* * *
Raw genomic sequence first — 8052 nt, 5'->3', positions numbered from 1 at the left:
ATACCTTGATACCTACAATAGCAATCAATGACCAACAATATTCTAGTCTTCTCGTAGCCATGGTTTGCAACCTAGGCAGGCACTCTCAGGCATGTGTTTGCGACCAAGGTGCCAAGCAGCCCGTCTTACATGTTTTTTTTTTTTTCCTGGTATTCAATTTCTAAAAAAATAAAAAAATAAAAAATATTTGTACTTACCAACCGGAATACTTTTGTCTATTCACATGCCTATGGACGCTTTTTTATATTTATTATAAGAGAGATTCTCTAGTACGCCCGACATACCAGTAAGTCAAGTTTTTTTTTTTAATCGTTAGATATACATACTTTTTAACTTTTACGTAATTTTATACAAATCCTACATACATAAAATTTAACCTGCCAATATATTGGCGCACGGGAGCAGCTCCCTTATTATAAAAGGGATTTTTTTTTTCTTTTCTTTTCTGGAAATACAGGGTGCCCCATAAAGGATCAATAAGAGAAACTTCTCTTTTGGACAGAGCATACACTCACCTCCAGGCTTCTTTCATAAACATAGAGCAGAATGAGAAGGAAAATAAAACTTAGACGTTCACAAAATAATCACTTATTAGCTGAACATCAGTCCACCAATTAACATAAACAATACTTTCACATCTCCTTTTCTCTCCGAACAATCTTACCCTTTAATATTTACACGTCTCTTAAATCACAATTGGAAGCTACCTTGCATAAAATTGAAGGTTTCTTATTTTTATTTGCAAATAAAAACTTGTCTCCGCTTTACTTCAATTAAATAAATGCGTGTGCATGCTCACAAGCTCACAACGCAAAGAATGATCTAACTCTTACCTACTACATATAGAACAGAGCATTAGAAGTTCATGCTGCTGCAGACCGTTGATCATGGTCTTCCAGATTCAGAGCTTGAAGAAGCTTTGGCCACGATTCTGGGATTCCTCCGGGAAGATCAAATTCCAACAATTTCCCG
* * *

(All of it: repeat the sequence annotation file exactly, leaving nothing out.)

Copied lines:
Raw genomic sequence first — 8052 nt, 5'->3', positions numbered from 1 at the left:
ATACCTTGATACCTACAATAGCAATCAATGACCAACAATATTCTAGTCTTCTCGTAGCCATGGTTTGCAACCTAGGCAGGCACTCTCAGGCATGTGTTTGCGACCAAGGTGCCAAGCAGCCCGTCTTACATGTTTTTTTTTTTTTCCTGGTATTCAATTTCTAAAAAAATAAAAAAATAAAAAATATTTGTACTTACCAACCGGAATACTTTTGTCTATTCACATGCCTATGGACGCTTTTTTATATTTATTATAAGAGAGATTCTCTAGTACGCCCGACATACCAGTAAGTCAAGTTTTTTTTTTTAATCGTTAGATATACATACTTTTTAACTTTTACGTAATTTTATACAAATCCTACATACATAAAATTTAACCTGCCAATATATTGGCGCACGGGAGCAGCTCCCTTATTATAAAAGGGATTTTTTTTTTCTTTTCTTTTCTGGAAATACAGGGTGCCCCATAAAGGATCAATAAGAGAAACTTCTCTTTTGGACAGAGCATACACTCACCTCCAGGCTTCTTTCATAAACATAGAGCAGAATGAGAAGGAAAATAAAACTTAGACGTTCACAAAATAATCACTTATTAGCTGAACATCAGTCCACCAATTAACATAAACAATACTTTCACATCTCCTTTTCTCTCCGAACAATCTTACCCTTTAATATTTACACGTCTCTTAAATCACAATTGGAAGCTACCTTGCATAAAATTGAAGGTTTCTTATTTTTATTTGCAAATAAAAACTTGTCTCCGCTTTACTTCAATTAAATAAATGCGTGTGCATGCTCACAAGCTCACAACGCAAAGAATGATCTAACTCTTACCTACTACATATAGAACAGAGCATTAGAAGTTCATGCTGCTGCAGACCGTTGATCATGGTCTTCCAGATTCAGAGCTTGAAGAAGCTTTGGCCACGATTCTGGGATTCCTCCGGGAAGATCAAATTCCAACAATTTCCCG